The daughter of a Chilean father and a Filipina mother, Cecilia Rodriguez Aragon grew up as a shy, timid child in a small Midwestern town during the 1960s. Targeted by school bullies and dismissed by many of her teachers, she worried that people would find out the truth: that she was INTF. Incompetent. Nerd. Terrified. Failure. This feeling stayed with her well into her 20s when she was told that “girls can’t do science” or “women just don’t know how to handle machines”.
Yet in the span of just six years, Cecilia became the first Latina pilot to secure a place on the United States Unlimited Aerobatic Team and earn the right to represent her country at the Olympics of aviation, the World Aerobatic Championships. How did she do it?
Using mathematical techniques to overcome her fear, Cecilia performed at air shows in front of millions of people. She jumped out of airplanes and taught others how to fly. She learned how to fundraise and earn money to compete at the world level. She worked as a test pilot and contributed to the design of experimental airplanes, crafting curves of metal and fabric that shaped air to lift inanimate objects high above the earth. And best of all, she surprised everyone by overcoming the prejudices people held about her because of her race and her gender.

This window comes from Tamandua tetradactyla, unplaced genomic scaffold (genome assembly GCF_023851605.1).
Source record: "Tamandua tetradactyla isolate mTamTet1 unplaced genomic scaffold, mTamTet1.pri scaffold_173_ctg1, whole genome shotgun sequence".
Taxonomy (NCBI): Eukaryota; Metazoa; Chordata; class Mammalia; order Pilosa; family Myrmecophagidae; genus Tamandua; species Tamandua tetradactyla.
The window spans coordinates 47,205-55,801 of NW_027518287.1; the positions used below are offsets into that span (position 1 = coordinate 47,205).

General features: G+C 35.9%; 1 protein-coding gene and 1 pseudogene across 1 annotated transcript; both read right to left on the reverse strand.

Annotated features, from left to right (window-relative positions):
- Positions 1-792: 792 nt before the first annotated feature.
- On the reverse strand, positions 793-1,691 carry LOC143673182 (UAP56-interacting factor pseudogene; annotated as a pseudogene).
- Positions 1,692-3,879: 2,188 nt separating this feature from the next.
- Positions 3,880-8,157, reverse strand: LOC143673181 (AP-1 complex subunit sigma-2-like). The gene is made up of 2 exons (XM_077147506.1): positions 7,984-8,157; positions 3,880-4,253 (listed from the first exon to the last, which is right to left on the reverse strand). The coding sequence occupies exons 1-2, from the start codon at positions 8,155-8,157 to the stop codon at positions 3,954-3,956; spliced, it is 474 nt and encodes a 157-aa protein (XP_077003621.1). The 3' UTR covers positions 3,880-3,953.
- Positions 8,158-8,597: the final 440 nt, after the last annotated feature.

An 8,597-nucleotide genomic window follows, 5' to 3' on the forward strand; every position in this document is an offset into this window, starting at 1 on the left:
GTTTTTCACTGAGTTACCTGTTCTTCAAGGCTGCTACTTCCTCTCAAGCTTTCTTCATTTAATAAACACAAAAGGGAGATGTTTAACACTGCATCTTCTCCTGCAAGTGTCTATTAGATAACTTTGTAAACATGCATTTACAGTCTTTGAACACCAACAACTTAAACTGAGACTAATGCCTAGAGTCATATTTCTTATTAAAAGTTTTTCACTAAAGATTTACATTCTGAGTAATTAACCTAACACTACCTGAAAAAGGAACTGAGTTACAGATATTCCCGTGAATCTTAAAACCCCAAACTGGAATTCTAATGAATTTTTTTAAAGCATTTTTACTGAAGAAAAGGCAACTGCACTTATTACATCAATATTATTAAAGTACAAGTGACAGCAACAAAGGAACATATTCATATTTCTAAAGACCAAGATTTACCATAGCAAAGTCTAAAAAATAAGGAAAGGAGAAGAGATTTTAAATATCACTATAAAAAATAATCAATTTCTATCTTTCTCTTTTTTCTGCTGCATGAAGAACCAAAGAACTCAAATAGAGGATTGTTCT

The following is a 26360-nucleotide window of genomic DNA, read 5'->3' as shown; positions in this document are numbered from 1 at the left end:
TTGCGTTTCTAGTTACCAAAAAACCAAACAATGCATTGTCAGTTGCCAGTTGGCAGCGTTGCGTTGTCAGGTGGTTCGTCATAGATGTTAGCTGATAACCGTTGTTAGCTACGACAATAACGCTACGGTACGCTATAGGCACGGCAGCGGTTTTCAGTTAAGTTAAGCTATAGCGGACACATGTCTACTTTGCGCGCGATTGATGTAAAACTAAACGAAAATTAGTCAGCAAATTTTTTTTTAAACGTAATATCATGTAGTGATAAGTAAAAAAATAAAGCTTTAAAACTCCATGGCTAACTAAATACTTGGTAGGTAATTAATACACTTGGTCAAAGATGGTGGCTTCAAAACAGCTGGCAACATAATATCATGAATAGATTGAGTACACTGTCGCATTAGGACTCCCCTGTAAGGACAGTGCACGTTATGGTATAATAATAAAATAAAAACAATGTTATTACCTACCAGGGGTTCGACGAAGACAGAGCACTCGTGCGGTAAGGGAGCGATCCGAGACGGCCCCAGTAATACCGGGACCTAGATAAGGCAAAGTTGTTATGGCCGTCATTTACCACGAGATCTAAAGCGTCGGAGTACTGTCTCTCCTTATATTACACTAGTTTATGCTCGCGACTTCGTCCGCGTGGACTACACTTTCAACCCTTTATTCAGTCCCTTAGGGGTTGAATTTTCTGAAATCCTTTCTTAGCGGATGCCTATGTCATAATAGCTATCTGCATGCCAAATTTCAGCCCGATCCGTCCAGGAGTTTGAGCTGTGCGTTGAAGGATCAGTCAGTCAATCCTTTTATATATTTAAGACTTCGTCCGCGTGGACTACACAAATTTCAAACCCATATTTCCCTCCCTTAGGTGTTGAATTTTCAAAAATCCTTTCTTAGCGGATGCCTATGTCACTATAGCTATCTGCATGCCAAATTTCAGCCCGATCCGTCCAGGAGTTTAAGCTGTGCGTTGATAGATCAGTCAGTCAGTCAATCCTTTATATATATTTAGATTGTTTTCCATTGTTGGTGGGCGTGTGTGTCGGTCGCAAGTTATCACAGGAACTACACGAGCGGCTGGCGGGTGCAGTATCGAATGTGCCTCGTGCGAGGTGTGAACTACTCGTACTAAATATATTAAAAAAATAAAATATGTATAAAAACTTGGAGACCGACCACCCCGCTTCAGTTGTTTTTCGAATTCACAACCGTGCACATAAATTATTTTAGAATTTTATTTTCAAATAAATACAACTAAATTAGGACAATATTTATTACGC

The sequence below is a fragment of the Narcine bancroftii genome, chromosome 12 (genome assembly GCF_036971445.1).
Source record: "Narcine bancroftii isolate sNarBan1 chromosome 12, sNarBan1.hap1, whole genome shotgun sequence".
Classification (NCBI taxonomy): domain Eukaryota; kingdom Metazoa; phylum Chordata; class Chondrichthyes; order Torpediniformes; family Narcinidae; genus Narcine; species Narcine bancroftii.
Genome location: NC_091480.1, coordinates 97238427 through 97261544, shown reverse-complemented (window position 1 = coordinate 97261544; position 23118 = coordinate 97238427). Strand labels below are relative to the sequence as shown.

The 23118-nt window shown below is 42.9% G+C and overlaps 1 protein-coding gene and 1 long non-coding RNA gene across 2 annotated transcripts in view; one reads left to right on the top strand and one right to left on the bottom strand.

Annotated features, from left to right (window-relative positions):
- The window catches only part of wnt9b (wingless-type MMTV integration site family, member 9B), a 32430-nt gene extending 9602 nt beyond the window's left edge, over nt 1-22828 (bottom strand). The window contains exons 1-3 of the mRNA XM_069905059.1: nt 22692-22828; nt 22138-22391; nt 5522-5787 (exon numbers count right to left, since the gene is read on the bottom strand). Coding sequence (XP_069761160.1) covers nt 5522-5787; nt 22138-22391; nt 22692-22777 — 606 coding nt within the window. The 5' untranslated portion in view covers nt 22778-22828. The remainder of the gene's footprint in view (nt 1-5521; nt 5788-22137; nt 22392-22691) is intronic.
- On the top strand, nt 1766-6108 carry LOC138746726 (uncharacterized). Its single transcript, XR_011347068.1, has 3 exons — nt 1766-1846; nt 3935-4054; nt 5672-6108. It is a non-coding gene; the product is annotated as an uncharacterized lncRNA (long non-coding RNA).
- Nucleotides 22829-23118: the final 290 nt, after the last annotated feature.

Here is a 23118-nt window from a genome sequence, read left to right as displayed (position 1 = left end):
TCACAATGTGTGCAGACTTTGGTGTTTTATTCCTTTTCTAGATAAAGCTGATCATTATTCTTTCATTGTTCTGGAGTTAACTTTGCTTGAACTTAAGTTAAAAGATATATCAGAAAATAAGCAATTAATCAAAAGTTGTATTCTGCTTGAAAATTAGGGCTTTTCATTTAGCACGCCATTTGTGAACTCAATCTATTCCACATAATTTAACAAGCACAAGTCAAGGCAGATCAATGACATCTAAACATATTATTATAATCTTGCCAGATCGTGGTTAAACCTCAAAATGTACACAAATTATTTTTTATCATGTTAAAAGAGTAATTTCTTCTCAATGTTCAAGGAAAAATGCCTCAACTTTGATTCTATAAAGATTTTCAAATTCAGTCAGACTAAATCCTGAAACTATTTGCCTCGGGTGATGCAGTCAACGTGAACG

Flying Free is the story of how Cecilia Aragon broke free from expectations and rose above her own limits by her passion for flying with math and logic in unexpected ways. You don’t have to be a math whiz or a science geek to learn from her story. You just have to want to soar.
What listeners say about Flying Free
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Very inspiring story
As a software engineer who used to scared of flying but also ended up flying aerobatic competition myself, I absolutely love this book! Cecilia’s amazing resume in both computer science and aerobatics is not new to me at all, but I had no idea how many challenges she had to overcome to achieve all those things until listening to this book. Reading her story makes me want to work harder and fly more aerobatic practice.